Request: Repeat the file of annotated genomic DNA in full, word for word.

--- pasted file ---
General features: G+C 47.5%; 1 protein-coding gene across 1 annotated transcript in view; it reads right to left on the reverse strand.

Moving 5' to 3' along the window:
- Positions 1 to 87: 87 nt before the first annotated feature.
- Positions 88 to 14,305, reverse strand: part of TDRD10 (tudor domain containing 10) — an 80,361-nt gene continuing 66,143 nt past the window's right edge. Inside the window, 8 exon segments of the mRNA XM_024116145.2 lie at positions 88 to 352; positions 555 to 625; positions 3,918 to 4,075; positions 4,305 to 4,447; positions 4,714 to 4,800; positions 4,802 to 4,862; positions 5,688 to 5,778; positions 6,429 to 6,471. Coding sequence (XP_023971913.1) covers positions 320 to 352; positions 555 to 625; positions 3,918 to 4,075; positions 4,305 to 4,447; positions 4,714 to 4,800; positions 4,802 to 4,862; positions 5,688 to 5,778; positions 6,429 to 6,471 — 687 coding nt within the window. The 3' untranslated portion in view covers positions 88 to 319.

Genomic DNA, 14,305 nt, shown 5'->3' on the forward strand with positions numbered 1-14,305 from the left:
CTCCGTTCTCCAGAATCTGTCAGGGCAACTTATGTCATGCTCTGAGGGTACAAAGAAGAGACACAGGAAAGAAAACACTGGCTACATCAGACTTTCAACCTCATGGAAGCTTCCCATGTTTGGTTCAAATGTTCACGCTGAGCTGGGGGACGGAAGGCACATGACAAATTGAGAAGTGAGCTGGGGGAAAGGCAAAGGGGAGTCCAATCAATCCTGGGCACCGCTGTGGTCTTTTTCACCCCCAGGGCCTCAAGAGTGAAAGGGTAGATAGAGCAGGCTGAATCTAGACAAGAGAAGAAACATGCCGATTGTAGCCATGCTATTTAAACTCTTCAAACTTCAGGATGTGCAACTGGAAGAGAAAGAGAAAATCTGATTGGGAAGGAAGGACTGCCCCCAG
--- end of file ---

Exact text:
General features: G+C 47.5%; 1 protein-coding gene across 1 annotated transcript in view; it reads right to left on the reverse strand.

Moving 5' to 3' along the window:
- Positions 1 to 87: 87 nt before the first annotated feature.
- Positions 88 to 14,305, reverse strand: part of TDRD10 (tudor domain containing 10) — an 80,361-nt gene continuing 66,143 nt past the window's right edge. Inside the window, 8 exon segments of the mRNA XM_024116145.2 lie at positions 88 to 352; positions 555 to 625; positions 3,918 to 4,075; positions 4,305 to 4,447; positions 4,714 to 4,800; positions 4,802 to 4,862; positions 5,688 to 5,778; positions 6,429 to 6,471. Coding sequence (XP_023971913.1) covers positions 320 to 352; positions 555 to 625; positions 3,918 to 4,075; positions 4,305 to 4,447; positions 4,714 to 4,800; positions 4,802 to 4,862; positions 5,688 to 5,778; positions 6,429 to 6,471 — 687 coding nt within the window. The 3' untranslated portion in view covers positions 88 to 319.

Genomic DNA, 14,305 nt, shown 5'->3' on the forward strand with positions numbered 1-14,305 from the left:
CTCCGTTCTCCAGAATCTGTCAGGGCAACTTATGTCATGCTCTGAGGGTACAAAGAAGAGACACAGGAAAGAAAACACTGGCTACATCAGACTTTCAACCTCATGGAAGCTTCCCATGTTTGGTTCAAATGTTCACGCTGAGCTGGGGGACGGAAGGCACATGACAAATTGAGAAGTGAGCTGGGGGAAAGGCAAAGGGGAGTCCAATCAATCCTGGGCACCGCTGTGGTCTTTTTCACCCCCAGGGCCTCAAGAGTGAAAGGGTAGATAGAGCAGGCTGAATCTAGACAAGAGAAGAAACATGCCGATTGTAGCCATGCTATTTAAACTCTTCAAACTTCAGGATGTGCAACTGGAAGAGAAAGAGAAAATCTGATTGGGAAGGAAGGACTGCCCCCAG